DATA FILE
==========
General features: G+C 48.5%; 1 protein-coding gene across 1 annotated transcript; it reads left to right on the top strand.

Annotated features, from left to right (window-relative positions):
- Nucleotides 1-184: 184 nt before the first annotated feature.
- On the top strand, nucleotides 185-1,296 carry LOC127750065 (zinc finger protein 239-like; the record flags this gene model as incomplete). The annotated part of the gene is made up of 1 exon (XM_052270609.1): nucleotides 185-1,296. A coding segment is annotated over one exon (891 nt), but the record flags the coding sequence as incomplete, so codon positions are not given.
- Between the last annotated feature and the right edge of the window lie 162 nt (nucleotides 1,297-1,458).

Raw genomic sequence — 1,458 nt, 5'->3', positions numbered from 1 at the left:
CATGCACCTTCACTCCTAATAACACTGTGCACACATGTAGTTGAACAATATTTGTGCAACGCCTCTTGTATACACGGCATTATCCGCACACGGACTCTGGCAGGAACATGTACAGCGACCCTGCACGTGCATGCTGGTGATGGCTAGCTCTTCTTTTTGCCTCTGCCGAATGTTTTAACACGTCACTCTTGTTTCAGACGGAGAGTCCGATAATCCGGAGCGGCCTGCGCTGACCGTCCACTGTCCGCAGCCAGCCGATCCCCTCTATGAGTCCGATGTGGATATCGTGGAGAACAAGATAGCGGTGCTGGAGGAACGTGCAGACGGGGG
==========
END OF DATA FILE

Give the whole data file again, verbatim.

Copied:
General features: G+C 48.5%; 1 protein-coding gene across 1 annotated transcript; it reads left to right on the top strand.

Annotated features, from left to right (window-relative positions):
- Nucleotides 1-184: 184 nt before the first annotated feature.
- On the top strand, nucleotides 185-1,296 carry LOC127750065 (zinc finger protein 239-like; the record flags this gene model as incomplete). The annotated part of the gene is made up of 1 exon (XM_052270609.1): nucleotides 185-1,296. A coding segment is annotated over one exon (891 nt), but the record flags the coding sequence as incomplete, so codon positions are not given.
- Between the last annotated feature and the right edge of the window lie 162 nt (nucleotides 1,297-1,458).

Raw genomic sequence — 1,458 nt, 5'->3', positions numbered from 1 at the left:
CATGCACCTTCACTCCTAATAACACTGTGCACACATGTAGTTGAACAATATTTGTGCAACGCCTCTTGTATACACGGCATTATCCGCACACGGACTCTGGCAGGAACATGTACAGCGACCCTGCACGTGCATGCTGGTGATGGCTAGCTCTTCTTTTTGCCTCTGCCGAATGTTTTAACACGTCACTCTTGTTTCAGACGGAGAGTCCGATAATCCGGAGCGGCCTGCGCTGACCGTCCACTGTCCGCAGCCAGCCGATCCCCTCTATGAGTCCGATGTGGATATCGTGGAGAACAAGATAGCGGTGCTGGAGGAACGTGCAGACGGGGG